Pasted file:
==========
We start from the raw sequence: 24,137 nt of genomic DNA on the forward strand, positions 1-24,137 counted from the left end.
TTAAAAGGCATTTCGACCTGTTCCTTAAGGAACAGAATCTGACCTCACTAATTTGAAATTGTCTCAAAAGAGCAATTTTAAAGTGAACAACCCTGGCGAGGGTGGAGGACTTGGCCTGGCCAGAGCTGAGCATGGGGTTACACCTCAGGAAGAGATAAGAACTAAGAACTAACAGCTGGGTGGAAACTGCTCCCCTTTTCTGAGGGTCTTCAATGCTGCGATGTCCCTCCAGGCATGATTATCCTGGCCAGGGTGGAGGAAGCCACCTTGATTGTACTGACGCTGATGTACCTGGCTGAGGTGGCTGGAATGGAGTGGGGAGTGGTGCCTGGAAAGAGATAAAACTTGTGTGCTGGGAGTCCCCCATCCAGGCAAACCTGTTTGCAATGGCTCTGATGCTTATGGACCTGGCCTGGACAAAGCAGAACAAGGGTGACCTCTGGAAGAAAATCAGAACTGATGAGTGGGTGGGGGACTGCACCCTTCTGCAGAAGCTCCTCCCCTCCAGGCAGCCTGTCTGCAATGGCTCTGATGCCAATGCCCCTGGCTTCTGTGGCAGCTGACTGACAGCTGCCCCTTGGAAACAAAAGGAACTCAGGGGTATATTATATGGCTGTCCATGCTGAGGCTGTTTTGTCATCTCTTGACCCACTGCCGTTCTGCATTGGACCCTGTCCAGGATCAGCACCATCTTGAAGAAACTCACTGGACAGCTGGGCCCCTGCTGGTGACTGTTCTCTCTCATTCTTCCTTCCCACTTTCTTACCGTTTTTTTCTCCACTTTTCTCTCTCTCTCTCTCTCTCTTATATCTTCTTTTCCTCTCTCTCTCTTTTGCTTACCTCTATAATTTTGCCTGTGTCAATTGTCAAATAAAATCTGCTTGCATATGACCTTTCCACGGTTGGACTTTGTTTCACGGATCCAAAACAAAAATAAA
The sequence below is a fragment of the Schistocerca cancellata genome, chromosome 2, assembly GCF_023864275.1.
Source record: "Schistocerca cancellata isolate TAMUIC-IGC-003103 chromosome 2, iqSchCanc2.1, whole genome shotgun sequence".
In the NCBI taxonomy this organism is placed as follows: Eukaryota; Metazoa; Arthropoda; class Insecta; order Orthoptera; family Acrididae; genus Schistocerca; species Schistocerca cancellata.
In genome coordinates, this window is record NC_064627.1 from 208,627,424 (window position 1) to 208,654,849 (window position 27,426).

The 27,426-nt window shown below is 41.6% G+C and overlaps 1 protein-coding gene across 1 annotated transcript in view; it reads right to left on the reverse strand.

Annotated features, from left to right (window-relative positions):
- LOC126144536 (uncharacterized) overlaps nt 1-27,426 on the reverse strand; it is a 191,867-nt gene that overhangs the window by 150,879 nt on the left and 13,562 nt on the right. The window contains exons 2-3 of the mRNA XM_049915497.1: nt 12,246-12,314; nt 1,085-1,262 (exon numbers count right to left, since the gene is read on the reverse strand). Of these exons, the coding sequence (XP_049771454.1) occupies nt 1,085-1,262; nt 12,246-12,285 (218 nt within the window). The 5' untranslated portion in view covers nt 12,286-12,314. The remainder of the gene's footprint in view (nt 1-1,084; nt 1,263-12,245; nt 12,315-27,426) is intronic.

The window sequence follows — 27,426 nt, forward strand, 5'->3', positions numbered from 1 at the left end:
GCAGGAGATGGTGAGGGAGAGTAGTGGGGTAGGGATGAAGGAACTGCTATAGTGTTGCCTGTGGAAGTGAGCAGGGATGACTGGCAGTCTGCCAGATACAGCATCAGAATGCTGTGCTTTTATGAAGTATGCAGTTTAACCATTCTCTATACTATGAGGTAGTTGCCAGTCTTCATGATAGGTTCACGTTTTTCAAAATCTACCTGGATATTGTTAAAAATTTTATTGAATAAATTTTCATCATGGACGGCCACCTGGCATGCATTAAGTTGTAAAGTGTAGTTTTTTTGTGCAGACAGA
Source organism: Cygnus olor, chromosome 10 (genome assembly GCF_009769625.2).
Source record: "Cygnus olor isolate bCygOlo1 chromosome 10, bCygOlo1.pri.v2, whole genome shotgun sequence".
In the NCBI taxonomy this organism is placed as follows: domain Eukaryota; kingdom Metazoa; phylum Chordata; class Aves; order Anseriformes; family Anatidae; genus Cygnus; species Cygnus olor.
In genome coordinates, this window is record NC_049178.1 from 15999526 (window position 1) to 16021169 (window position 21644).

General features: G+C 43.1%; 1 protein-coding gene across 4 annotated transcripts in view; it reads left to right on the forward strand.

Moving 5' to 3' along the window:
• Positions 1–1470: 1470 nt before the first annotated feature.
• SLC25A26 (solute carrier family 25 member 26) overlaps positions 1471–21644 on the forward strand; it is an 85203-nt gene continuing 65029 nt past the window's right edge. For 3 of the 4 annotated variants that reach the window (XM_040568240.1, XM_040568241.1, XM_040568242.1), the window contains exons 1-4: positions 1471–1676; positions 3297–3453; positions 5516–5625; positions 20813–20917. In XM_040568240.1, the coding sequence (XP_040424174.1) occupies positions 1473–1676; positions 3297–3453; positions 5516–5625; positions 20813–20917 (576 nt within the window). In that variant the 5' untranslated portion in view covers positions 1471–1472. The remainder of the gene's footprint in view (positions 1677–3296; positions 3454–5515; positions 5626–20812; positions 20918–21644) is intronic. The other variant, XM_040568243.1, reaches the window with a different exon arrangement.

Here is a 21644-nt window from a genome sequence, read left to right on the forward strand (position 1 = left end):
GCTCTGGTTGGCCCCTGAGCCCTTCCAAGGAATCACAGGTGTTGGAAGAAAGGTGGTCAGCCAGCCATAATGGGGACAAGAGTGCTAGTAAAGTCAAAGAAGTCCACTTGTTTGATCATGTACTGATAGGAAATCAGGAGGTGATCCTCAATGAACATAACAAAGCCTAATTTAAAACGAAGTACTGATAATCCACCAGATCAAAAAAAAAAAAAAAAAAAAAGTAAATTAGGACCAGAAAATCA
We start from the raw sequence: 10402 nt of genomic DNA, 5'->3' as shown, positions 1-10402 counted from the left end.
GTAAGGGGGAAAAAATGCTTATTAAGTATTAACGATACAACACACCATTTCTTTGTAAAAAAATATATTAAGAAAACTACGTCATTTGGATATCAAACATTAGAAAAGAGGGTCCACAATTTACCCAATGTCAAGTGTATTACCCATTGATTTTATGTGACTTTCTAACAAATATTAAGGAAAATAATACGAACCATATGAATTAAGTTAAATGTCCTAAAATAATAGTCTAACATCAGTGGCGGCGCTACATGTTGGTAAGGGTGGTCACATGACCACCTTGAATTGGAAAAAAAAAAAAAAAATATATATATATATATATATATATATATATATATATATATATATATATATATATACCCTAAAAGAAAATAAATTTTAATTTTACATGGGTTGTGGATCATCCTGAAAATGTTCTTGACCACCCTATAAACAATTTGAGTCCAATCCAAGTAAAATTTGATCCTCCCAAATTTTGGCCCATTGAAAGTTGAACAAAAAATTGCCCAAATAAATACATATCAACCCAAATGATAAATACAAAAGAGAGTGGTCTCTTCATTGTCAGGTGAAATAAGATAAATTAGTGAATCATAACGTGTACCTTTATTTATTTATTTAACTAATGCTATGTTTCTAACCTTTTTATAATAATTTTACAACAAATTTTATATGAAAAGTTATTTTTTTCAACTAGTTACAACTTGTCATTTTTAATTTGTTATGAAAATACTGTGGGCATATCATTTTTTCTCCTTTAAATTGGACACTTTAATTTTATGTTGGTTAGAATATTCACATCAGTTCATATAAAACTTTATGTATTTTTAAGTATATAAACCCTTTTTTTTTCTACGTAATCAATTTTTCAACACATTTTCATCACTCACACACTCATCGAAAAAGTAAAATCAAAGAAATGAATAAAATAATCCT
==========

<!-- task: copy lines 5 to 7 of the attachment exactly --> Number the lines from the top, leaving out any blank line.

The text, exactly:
In the NCBI taxonomy this organism is placed as follows: Eukaryota; Metazoa; Arthropoda; class Insecta; order Orthoptera; family Acrididae; genus Schistocerca; species Schistocerca cancellata.
In genome coordinates, this window is record NC_064627.1 from 208,627,424 (window position 1) to 208,654,849 (window position 27,426).

The 27,426-nt window shown below is 41.6% G+C and overlaps 1 protein-coding gene across 1 annotated transcript in view; it reads right to left on the reverse strand.